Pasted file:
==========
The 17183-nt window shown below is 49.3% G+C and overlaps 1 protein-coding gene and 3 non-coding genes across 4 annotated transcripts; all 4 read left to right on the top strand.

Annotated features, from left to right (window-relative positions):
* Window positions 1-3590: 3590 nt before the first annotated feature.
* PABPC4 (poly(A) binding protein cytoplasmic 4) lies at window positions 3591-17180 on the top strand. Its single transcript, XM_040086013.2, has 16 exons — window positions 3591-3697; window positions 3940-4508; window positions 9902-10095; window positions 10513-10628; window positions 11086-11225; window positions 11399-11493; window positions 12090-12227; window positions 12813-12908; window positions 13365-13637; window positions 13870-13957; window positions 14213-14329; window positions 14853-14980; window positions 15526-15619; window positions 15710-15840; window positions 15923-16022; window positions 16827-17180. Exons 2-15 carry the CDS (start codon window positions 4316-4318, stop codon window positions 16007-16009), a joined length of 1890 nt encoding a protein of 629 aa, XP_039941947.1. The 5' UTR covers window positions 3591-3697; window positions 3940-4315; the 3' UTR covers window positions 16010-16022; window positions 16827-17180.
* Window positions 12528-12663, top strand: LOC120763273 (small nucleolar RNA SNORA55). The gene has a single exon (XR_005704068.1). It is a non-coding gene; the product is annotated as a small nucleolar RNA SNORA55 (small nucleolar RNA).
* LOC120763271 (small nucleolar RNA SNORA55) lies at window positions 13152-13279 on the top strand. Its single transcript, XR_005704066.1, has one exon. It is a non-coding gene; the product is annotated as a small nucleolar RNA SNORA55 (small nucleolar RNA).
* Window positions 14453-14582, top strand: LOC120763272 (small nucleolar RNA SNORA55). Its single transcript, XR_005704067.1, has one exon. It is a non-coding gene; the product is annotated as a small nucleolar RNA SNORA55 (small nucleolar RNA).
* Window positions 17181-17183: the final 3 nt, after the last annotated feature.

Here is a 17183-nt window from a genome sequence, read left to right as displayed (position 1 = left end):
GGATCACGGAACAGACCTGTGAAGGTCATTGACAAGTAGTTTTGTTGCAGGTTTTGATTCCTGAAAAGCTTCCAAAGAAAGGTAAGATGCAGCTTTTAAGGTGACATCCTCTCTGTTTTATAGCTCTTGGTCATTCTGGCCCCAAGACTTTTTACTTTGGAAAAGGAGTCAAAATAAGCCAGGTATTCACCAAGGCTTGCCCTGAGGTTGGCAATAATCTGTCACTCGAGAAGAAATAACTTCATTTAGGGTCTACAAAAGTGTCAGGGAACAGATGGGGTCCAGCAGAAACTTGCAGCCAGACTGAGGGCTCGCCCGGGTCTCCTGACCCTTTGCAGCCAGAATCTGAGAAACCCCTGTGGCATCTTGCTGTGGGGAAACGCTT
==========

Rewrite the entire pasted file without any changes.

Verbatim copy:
The 17183-nt window shown below is 49.3% G+C and overlaps 1 protein-coding gene and 3 non-coding genes across 4 annotated transcripts; all 4 read left to right on the top strand.

Annotated features, from left to right (window-relative positions):
* Window positions 1-3590: 3590 nt before the first annotated feature.
* PABPC4 (poly(A) binding protein cytoplasmic 4) lies at window positions 3591-17180 on the top strand. Its single transcript, XM_040086013.2, has 16 exons — window positions 3591-3697; window positions 3940-4508; window positions 9902-10095; window positions 10513-10628; window positions 11086-11225; window positions 11399-11493; window positions 12090-12227; window positions 12813-12908; window positions 13365-13637; window positions 13870-13957; window positions 14213-14329; window positions 14853-14980; window positions 15526-15619; window positions 15710-15840; window positions 15923-16022; window positions 16827-17180. Exons 2-15 carry the CDS (start codon window positions 4316-4318, stop codon window positions 16007-16009), a joined length of 1890 nt encoding a protein of 629 aa, XP_039941947.1. The 5' UTR covers window positions 3591-3697; window positions 3940-4315; the 3' UTR covers window positions 16010-16022; window positions 16827-17180.
* Window positions 12528-12663, top strand: LOC120763273 (small nucleolar RNA SNORA55). The gene has a single exon (XR_005704068.1). It is a non-coding gene; the product is annotated as a small nucleolar RNA SNORA55 (small nucleolar RNA).
* LOC120763271 (small nucleolar RNA SNORA55) lies at window positions 13152-13279 on the top strand. Its single transcript, XR_005704066.1, has one exon. It is a non-coding gene; the product is annotated as a small nucleolar RNA SNORA55 (small nucleolar RNA).
* Window positions 14453-14582, top strand: LOC120763272 (small nucleolar RNA SNORA55). Its single transcript, XR_005704067.1, has one exon. It is a non-coding gene; the product is annotated as a small nucleolar RNA SNORA55 (small nucleolar RNA).
* Window positions 17181-17183: the final 3 nt, after the last annotated feature.

Here is a 17183-nt window from a genome sequence, read left to right as displayed (position 1 = left end):
GGATCACGGAACAGACCTGTGAAGGTCATTGACAAGTAGTTTTGTTGCAGGTTTTGATTCCTGAAAAGCTTCCAAAGAAAGGTAAGATGCAGCTTTTAAGGTGACATCCTCTCTGTTTTATAGCTCTTGGTCATTCTGGCCCCAAGACTTTTTACTTTGGAAAAGGAGTCAAAATAAGCCAGGTATTCACCAAGGCTTGCCCTGAGGTTGGCAATAATCTGTCACTCGAGAAGAAATAACTTCATTTAGGGTCTACAAAAGTGTCAGGGAACAGATGGGGTCCAGCAGAAACTTGCAGCCAGACTGAGGGCTCGCCCGGGTCTCCTGACCCTTTGCAGCCAGAATCTGAGAAACCCCTGTGGCATCTTGCTGTGGGGAAACGCTT